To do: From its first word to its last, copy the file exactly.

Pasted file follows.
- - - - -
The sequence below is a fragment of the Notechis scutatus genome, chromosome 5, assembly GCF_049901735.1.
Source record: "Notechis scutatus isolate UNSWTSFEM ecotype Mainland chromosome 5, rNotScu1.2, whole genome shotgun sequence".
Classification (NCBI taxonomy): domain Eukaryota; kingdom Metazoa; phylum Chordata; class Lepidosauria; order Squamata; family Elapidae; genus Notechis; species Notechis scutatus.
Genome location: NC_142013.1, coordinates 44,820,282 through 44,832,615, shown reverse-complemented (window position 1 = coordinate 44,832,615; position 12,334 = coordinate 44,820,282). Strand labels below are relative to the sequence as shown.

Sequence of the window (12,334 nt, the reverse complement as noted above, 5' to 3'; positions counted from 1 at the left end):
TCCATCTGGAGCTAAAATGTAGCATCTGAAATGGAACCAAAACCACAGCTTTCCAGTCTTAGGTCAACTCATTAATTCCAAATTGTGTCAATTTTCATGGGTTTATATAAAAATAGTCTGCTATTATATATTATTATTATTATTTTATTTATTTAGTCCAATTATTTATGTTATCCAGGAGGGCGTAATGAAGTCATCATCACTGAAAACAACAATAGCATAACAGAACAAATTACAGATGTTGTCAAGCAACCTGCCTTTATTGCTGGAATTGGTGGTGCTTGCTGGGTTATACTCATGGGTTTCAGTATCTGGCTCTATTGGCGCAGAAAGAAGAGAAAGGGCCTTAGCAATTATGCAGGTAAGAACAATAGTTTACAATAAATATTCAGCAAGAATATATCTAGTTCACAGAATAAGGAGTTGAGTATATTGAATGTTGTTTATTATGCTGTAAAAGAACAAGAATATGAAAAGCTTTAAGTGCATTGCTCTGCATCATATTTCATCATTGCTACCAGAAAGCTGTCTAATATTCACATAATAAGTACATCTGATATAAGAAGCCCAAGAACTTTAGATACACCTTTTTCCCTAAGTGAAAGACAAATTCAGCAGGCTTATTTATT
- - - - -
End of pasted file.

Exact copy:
The sequence below is a fragment of the Notechis scutatus genome, chromosome 5, assembly GCF_049901735.1.
Source record: "Notechis scutatus isolate UNSWTSFEM ecotype Mainland chromosome 5, rNotScu1.2, whole genome shotgun sequence".
Classification (NCBI taxonomy): domain Eukaryota; kingdom Metazoa; phylum Chordata; class Lepidosauria; order Squamata; family Elapidae; genus Notechis; species Notechis scutatus.
Genome location: NC_142013.1, coordinates 44,820,282 through 44,832,615, shown reverse-complemented (window position 1 = coordinate 44,832,615; position 12,334 = coordinate 44,820,282). Strand labels below are relative to the sequence as shown.

Sequence of the window (12,334 nt, the reverse complement as noted above, 5' to 3'; positions counted from 1 at the left end):
TCCATCTGGAGCTAAAATGTAGCATCTGAAATGGAACCAAAACCACAGCTTTCCAGTCTTAGGTCAACTCATTAATTCCAAATTGTGTCAATTTTCATGGGTTTATATAAAAATAGTCTGCTATTATATATTATTATTATTATTTTATTTATTTAGTCCAATTATTTATGTTATCCAGGAGGGCGTAATGAAGTCATCATCACTGAAAACAACAATAGCATAACAGAACAAATTACAGATGTTGTCAAGCAACCTGCCTTTATTGCTGGAATTGGTGGTGCTTGCTGGGTTATACTCATGGGTTTCAGTATCTGGCTCTATTGGCGCAGAAAGAAGAGAAAGGGCCTTAGCAATTATGCAGGTAAGAACAATAGTTTACAATAAATATTCAGCAAGAATATATCTAGTTCACAGAATAAGGAGTTGAGTATATTGAATGTTGTTTATTATGCTGTAAAAGAACAAGAATATGAAAAGCTTTAAGTGCATTGCTCTGCATCATATTTCATCATTGCTACCAGAAAGCTGTCTAATATTCACATAATAAGTACATCTGATATAAGAAGCCCAAGAACTTTAGATACACCTTTTTCCCTAAGTGAAAGACAAATTCAGCAGGCTTATTTATT